U87MG human glioma cells were purchased from the American Type Culture Collection, cultured in Dulbecco’s modified Eagle’s medium supplemented with 10% standard fetal bovine serum, 100 U/ml penicillin, and 100 μg/ml streptomycin, and maintained in a humidified atmosphere of 5% CO2 in air at 37°C.
Nude mice were anesthetized by an intraperitoneal dose (0.1 ml/20 g body weight) of a 3:2:1 (vol/vol/vol) mixture of ketamine hydrochloride (20 mg/ml), acepromazine maleate (2 mg/ml), and xylazine hydrochloride (4 mg/ml) and secured in a stereotactic apparatus. For tumor implantation, U87MG cells prepared fresh from culture (106 cells in 10 μl phosphate-buffered saline [PBS]) were injected into the caudate putamen at a position 0.7 mm anterior and 2.2 mm lateral from the bregma and to a depth of 2.5 mm using a 10-μl Hamilton syringe (Hamilton Co., Reno, NV, USA). The animals recovered from anesthesia, were returned to the animal care facilities, and resumed their normal activity in cages.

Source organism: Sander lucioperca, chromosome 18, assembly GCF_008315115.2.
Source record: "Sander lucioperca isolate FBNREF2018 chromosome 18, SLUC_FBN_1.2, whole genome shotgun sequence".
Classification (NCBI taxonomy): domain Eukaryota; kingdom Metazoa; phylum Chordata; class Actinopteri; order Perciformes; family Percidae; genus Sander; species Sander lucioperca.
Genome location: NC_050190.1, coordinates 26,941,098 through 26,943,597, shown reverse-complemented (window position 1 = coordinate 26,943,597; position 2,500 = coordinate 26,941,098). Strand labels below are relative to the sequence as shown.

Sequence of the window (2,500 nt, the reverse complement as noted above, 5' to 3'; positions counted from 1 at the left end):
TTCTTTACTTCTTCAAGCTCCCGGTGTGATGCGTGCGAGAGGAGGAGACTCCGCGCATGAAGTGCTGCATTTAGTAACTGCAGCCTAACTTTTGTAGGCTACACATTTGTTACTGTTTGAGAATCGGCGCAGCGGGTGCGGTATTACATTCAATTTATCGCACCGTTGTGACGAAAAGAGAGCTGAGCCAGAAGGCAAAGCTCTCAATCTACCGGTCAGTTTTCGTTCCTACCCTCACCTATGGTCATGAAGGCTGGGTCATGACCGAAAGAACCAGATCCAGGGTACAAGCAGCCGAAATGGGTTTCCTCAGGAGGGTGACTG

Twenty-four days after tumor cell implantation, tumor-bearing nude mice were randomized into three groups: (1) the vehicle control group (daily oral administration of 0.1 M citrate buffer [pH 4.7]), (2) the 20 mg/kg sunitinib group (20 mg/kg sunitinib daily p.o. for 7 days), and (3) the 60 mg/kg sunitinib group (60 mg/kg sunitinib daily p.o. for 7 days). The day after the last dose of sunitinib or vehicle, TMZ (dissolved in 0.9% NaCl containing 25% dimethyl sulfoxide) was given intravascularly to achieve steady-state plasma concentration (ss Cp) of approximately 17 μg/ml for 3 h by tail veil injection of 7.6 mg/kg of TMZ followed by a 180-min intraarterial infusion of TMZ at a rate of 133.3 μg/kg/min. At the end of the infusion, before being sacrificed, mice were anesthetized and blood samples were taken from the vena cava. Plasma was prepared by centrifugation of the heparinized blood and then stored at –80°C. After the animals were sacrificed, normal brain tissues and brain tumors were excised and halved. All tissue specimens were immediately snap-frozen on dry ice and stored at –80°C. TMZ concentrations, determined in plasma, normal brain, and brain tumor homogenate using a validated reversed-phase high- performance liquid chromatographic method with ultraviolet detection,33 represent the steady-state concentrations of TMZ. The normal brain-to-plasma or brain tumor-to-plasma steady-state TMZ concentration ratios were calculated as an indication of TMZ’s distribution in the corresponding tissue.